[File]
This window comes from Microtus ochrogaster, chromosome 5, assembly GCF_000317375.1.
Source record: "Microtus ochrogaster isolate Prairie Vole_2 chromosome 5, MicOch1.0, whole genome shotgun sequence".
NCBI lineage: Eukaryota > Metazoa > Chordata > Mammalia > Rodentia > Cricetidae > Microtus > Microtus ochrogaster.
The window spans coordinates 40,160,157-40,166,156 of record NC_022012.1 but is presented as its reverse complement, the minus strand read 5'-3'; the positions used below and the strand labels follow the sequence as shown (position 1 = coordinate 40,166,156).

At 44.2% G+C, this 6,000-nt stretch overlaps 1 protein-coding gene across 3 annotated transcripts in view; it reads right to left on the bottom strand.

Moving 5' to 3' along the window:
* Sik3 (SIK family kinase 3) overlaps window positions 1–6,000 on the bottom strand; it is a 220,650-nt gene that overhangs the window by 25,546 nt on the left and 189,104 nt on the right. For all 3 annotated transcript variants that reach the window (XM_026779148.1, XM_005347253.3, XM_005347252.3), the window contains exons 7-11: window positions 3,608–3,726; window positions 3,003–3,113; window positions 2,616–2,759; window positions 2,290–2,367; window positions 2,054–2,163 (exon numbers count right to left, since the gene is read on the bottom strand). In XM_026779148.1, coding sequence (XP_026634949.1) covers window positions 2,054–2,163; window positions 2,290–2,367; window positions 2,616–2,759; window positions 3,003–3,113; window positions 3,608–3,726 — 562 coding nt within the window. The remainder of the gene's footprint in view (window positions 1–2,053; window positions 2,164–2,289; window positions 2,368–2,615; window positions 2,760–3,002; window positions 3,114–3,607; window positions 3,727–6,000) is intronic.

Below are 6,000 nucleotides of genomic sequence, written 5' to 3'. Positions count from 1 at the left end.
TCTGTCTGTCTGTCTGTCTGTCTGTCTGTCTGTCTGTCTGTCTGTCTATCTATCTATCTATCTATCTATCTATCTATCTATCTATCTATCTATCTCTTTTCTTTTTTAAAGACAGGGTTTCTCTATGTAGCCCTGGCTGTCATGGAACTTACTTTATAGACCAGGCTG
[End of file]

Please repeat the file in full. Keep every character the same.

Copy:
This window comes from Microtus ochrogaster, chromosome 5, assembly GCF_000317375.1.
Source record: "Microtus ochrogaster isolate Prairie Vole_2 chromosome 5, MicOch1.0, whole genome shotgun sequence".
NCBI lineage: Eukaryota > Metazoa > Chordata > Mammalia > Rodentia > Cricetidae > Microtus > Microtus ochrogaster.
The window spans coordinates 40,160,157-40,166,156 of record NC_022012.1 but is presented as its reverse complement, the minus strand read 5'-3'; the positions used below and the strand labels follow the sequence as shown (position 1 = coordinate 40,166,156).

At 44.2% G+C, this 6,000-nt stretch overlaps 1 protein-coding gene across 3 annotated transcripts in view; it reads right to left on the bottom strand.

Moving 5' to 3' along the window:
* Sik3 (SIK family kinase 3) overlaps window positions 1–6,000 on the bottom strand; it is a 220,650-nt gene that overhangs the window by 25,546 nt on the left and 189,104 nt on the right. For all 3 annotated transcript variants that reach the window (XM_026779148.1, XM_005347253.3, XM_005347252.3), the window contains exons 7-11: window positions 3,608–3,726; window positions 3,003–3,113; window positions 2,616–2,759; window positions 2,290–2,367; window positions 2,054–2,163 (exon numbers count right to left, since the gene is read on the bottom strand). In XM_026779148.1, coding sequence (XP_026634949.1) covers window positions 2,054–2,163; window positions 2,290–2,367; window positions 2,616–2,759; window positions 3,003–3,113; window positions 3,608–3,726 — 562 coding nt within the window. The remainder of the gene's footprint in view (window positions 1–2,053; window positions 2,164–2,289; window positions 2,368–2,615; window positions 2,760–3,002; window positions 3,114–3,607; window positions 3,727–6,000) is intronic.

Below are 6,000 nucleotides of genomic sequence, written 5' to 3'. Positions count from 1 at the left end.
TCTGTCTGTCTGTCTGTCTGTCTGTCTGTCTGTCTGTCTGTCTGTCTATCTATCTATCTATCTATCTATCTATCTATCTATCTATCTATCTATCTCTTTTCTTTTTTAAAGACAGGGTTTCTCTATGTAGCCCTGGCTGTCATGGAACTTACTTTATAGACCAGGCTG